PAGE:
‘Love is Meat’ release party Aug. 5 at Memorial Hall
A free-admission release party for Love is Meat, a collection of poems and short stories by Rockford writer and musician David W. Pedersen, is set for 7 p.m., Friday, Aug. 5, at Veterans’ Memorial Hall, 211 N. Main St.
The event, hosted by Doug Shiloh, will feature live readings from Pedersen and other local authors/poets including Thomas L. Vaultonburg, Michael Whyte and Xen.
According to the book description: “Born in the back lot of the slaughtering house in which his parents fell in love, David W. Pedersen delivers an eccentric take on The Erroneous All American Dream. Pedersen takes on the challenge of dictating the predictable, classic Midwestern American Mindset, with the penmanship of a nauseated outsider.
“Love is Meat delegates the mundane from the surreal, the cynical from the optimistic, and the sensate from the senseless. Topics included are: lottery winners, teenage Catholic pregnancy, synthetic love, carnival sweeping, feral suburbanite hounds and over prescribed housewives, bacon-infused neighborhoods and overwhelmed bowling victors.”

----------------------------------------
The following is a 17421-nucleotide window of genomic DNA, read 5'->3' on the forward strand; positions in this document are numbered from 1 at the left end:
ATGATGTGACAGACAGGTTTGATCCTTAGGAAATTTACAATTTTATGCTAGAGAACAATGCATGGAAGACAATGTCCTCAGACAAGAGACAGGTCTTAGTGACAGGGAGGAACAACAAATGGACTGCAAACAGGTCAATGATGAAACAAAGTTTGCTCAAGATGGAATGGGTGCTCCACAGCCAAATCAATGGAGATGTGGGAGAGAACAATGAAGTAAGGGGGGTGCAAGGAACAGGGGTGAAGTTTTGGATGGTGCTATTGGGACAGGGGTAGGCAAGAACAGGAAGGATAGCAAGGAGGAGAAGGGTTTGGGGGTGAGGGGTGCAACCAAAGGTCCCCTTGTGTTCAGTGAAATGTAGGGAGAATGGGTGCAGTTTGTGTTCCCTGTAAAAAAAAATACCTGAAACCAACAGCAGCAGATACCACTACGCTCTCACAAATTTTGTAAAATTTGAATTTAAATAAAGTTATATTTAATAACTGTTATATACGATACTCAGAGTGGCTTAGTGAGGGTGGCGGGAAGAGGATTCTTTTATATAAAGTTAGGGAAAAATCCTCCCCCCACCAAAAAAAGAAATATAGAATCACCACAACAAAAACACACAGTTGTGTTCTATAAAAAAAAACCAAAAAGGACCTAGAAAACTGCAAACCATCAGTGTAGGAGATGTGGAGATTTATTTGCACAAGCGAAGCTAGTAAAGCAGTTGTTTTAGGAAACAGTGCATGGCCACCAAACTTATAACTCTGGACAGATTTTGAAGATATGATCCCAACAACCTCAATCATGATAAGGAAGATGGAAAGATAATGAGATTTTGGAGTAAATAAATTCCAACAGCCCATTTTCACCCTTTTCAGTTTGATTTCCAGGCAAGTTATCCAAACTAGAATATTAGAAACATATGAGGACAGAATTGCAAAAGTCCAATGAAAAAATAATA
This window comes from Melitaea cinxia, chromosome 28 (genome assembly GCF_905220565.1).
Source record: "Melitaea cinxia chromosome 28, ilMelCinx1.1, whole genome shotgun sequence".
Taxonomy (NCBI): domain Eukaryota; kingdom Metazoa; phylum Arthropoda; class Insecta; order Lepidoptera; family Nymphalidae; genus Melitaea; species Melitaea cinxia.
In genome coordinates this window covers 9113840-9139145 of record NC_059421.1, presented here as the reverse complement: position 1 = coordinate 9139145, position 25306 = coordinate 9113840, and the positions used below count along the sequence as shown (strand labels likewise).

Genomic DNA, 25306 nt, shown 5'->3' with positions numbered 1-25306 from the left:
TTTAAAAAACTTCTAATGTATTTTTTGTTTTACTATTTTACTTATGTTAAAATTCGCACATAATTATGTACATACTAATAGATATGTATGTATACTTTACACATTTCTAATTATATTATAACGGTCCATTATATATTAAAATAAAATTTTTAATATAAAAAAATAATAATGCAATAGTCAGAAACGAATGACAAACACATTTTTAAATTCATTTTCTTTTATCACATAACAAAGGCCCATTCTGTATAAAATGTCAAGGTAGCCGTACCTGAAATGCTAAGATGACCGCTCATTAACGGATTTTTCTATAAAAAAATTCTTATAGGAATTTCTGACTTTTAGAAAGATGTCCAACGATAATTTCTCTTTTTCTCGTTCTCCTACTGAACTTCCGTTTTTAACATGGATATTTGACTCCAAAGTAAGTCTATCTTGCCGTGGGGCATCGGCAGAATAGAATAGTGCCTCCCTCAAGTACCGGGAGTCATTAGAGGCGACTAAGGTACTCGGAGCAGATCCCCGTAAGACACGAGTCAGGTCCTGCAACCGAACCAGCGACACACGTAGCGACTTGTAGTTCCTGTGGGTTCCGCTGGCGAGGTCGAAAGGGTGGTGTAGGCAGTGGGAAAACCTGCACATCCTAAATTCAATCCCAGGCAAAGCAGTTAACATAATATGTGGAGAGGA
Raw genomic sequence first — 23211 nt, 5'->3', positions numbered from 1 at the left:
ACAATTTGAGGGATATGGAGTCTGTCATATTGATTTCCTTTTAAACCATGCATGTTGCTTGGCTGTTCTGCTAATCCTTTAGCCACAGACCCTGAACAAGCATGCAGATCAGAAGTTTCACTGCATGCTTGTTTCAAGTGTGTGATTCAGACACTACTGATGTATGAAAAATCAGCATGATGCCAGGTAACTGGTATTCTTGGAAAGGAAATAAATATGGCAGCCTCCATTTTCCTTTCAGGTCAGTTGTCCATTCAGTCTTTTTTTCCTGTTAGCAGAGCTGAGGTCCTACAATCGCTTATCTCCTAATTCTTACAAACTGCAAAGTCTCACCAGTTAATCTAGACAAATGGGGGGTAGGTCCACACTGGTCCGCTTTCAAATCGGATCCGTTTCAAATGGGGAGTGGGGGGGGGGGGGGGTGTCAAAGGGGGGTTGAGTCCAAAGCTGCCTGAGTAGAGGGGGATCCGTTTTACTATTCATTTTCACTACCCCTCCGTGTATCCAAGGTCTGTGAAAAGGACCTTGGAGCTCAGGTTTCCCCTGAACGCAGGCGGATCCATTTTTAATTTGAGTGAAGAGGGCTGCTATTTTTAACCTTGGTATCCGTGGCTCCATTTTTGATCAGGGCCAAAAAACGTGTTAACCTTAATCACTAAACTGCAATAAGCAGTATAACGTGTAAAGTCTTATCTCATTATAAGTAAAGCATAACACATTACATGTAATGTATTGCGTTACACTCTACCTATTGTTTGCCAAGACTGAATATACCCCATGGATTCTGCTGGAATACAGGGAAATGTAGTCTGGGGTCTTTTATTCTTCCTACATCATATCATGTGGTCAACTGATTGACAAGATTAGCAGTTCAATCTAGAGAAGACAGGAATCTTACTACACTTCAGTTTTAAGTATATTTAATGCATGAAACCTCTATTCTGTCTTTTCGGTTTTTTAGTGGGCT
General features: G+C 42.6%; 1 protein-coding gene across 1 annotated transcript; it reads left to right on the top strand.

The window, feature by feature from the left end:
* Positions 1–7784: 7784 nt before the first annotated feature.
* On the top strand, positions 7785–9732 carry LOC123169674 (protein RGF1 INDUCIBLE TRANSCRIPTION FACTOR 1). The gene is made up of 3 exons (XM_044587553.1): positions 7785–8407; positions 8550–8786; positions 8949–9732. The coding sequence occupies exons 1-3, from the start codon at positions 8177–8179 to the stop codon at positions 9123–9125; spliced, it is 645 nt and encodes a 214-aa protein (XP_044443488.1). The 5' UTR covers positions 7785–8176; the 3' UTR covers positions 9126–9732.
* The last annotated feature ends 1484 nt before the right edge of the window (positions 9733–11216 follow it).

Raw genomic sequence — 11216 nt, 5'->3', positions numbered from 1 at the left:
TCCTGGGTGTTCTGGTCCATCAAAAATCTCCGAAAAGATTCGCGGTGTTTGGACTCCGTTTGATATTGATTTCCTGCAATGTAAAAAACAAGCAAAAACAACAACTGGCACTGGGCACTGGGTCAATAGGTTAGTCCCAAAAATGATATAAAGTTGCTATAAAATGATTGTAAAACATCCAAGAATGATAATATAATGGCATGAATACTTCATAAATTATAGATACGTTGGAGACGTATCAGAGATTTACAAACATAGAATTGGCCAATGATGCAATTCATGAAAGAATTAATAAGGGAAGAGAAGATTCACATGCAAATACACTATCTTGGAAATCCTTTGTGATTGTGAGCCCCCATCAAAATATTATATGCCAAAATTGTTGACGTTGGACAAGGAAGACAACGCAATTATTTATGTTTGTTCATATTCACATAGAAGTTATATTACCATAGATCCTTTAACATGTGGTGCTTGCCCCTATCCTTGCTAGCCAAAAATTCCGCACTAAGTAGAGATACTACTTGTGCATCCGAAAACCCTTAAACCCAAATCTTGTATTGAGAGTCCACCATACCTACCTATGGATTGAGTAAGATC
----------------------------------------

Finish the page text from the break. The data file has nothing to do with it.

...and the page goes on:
Pedersen’s first book, Love is Meat “can be considered a mixture of Midwestern observations, dark humor and the realities surrounding our current post-economic downturn,” according to the author.
Love is Meat (79 pages) was produced, printed and financed completely in Rockford, with contributions from 29 local donors. The book is being printed at Johnson Group. For more about Pedersen, visit www.davispedersen.com.
The book can be purchased at the Aug. 5 release party for $10, or online at amazon.com for the same price with shipping costs. The Amazon sales won’t start until Aug. 6, including the Kindle version, which will be 99 cents. Pedersen said he also plans to do more shows at book stores in Illinois and Wisconsin.
Following is this week’s selection from Love is Meat:
To weaken the blow,
Of breathing without knowledge.
To define a previous life.
The impossibility of aging without regret.
The passing by of a former encounter,
A ring positioned around her tiny left hand —
A hand that once held your own.
Its purpose is overwhelming,
Though the word itself is meaningless.
For we are at the present time,
The eaters of our own foul endeavors,
Shifting through our condensed generation,
Upon minute distances —
A weekend vacation on a short fleeting highway.
A carved piece of granite to state the fact,
That we were an inhabitant of this particular planet.
Our vessel buried beneath a rock,
With a face that cannot be summoned simply by remembrance.
We shall not know the enormity of emptiness,
Until we have had a conversation with death.
Through the depths of forever,
To the occupied corners of the universe,
We can all hope that our affection will touch something beyond
We can all pray,
That when we finally rest,
We will only dream Of Love.
From the Aug. 3-9, 2011, issue
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